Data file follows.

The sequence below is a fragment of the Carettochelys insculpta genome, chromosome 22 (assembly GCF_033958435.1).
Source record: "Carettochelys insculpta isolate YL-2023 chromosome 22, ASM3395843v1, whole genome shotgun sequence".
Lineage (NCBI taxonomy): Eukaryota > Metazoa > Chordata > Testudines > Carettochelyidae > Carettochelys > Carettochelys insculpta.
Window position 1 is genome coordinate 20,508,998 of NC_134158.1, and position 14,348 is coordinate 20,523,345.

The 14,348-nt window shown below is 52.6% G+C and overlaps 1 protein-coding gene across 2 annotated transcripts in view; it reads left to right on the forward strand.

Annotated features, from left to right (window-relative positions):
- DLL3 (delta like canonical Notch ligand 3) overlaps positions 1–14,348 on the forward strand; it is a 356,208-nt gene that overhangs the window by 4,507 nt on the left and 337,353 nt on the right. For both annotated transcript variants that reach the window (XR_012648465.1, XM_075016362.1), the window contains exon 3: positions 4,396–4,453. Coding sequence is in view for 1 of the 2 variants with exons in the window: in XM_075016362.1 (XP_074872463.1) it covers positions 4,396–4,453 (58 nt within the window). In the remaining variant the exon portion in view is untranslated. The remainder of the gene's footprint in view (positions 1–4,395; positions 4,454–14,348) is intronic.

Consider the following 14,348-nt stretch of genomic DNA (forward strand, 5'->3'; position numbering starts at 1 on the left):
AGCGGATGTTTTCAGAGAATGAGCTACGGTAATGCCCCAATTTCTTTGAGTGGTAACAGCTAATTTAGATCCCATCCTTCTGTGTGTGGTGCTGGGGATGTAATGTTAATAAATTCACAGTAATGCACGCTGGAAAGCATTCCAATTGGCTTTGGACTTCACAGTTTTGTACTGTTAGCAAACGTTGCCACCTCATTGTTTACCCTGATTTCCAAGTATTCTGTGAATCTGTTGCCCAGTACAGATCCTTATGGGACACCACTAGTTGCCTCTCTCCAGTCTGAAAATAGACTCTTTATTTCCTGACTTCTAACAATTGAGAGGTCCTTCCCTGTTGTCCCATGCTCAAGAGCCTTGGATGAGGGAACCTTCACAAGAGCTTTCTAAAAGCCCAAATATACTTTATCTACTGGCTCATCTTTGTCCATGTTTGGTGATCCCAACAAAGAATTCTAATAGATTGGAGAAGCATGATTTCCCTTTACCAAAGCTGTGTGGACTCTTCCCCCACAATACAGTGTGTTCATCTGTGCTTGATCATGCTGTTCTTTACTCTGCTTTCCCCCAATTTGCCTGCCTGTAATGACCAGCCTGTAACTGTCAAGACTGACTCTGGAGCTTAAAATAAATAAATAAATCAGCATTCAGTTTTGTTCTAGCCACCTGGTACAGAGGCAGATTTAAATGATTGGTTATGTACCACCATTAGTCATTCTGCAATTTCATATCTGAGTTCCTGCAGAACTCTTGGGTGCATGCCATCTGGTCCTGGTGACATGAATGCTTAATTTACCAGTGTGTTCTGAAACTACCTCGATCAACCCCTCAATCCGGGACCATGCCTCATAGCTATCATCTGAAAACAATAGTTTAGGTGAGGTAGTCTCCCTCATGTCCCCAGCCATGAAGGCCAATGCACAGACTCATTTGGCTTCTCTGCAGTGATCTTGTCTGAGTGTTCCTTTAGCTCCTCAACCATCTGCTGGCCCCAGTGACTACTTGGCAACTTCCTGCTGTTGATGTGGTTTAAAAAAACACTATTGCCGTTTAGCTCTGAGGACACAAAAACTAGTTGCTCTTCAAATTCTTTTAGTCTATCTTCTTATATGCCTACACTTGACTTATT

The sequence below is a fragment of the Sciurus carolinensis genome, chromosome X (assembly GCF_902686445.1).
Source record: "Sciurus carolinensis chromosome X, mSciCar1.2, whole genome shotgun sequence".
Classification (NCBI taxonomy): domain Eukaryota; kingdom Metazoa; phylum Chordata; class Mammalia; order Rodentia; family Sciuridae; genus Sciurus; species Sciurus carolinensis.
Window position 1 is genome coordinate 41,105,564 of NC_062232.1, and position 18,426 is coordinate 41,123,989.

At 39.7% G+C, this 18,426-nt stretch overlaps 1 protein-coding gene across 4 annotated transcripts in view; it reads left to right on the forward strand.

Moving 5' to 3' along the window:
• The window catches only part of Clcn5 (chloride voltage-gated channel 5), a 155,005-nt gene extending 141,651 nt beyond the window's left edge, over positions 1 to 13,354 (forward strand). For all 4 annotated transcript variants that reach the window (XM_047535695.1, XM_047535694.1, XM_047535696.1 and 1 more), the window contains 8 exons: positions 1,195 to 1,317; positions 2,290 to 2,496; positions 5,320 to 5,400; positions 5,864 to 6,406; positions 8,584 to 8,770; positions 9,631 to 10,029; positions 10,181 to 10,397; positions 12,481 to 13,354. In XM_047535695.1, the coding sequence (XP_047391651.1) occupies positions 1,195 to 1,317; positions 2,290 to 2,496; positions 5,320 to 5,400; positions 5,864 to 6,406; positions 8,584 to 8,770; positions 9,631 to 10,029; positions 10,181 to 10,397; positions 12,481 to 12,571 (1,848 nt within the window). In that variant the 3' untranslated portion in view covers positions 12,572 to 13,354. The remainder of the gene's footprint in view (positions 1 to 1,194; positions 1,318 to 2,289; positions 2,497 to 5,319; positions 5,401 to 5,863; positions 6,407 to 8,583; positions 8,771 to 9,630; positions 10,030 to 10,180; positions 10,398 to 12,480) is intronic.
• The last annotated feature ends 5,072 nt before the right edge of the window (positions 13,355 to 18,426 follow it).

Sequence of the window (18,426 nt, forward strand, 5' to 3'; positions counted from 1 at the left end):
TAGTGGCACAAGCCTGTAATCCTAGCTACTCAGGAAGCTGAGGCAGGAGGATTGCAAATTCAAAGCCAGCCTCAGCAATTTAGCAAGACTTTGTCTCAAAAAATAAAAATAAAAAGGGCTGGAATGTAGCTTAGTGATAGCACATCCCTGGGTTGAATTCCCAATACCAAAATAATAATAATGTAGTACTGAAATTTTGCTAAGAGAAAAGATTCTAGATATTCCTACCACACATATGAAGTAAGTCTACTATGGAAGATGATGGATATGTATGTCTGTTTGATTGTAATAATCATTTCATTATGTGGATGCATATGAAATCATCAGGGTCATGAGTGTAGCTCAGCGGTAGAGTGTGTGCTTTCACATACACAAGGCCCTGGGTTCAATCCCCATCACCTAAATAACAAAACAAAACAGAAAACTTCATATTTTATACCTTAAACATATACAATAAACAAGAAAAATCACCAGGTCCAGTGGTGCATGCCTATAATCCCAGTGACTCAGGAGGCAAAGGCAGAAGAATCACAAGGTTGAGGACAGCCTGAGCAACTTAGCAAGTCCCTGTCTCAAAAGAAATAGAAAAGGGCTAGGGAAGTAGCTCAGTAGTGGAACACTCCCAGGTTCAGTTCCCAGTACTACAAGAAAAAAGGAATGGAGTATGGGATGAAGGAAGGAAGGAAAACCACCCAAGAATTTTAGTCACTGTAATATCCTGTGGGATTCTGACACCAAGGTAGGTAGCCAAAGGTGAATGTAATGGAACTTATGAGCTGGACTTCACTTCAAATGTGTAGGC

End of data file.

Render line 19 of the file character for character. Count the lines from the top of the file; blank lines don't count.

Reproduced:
TAGTGGCACAAGCCTGTAATCCTAGCTACTCAGGAAGCTGAGGCAGGAGGATTGCAAATTCAAAGCCAGCCTCAGCAATTTAGCAAGACTTTGTCTCAAAAAATAAAAATAAAAAGGGCTGGAATGTAGCTTAGTGATAGCACATCCCTGGGTTGAATTCCCAATACCAAAATAATAATAATGTAGTACTGAAATTTTGCTAAGAGAAAAGATTCTAGATATTCCTACCACACATATGAAGTAAGTCTACTATGGAAGATGATGGATATGTATGTCTGTTTGATTGTAATAATCATTTCATTATGTGGATGCATATGAAATCATCAGGGTCATGAGTGTAGCTCAGCGGTAGAGTGTGTGCTTTCACATACACAAGGCCCTGGGTTCAATCCCCATCACCTAAATAACAAAACAAAACAGAAAACTTCATATTTTATACCTTAAACATATACAATAAACAAGAAAAATCACCAGGTCCAGTGGTGCATGCCTATAATCCCAGTGACTCAGGAGGCAAAGGCAGAAGAATCACAAGGTTGAGGACAGCCTGAGCAACTTAGCAAGTCCCTGTCTCAAAAGAAATAGAAAAGGGCTAGGGAAGTAGCTCAGTAGTGGAACACTCCCAGGTTCAGTTCCCAGTACTACAAGAAAAAAGGAATGGAGTATGGGATGAAGGAAGGAAGGAAAACCACCCAAGAATTTTAGTCACTGTAATATCCTGTGGGATTCTGACACCAAGGTAGGTAGCCAAAGGTGAATGTAATGGAACTTATGAGCTGGACTTCACTTCAAATGTGTAGGC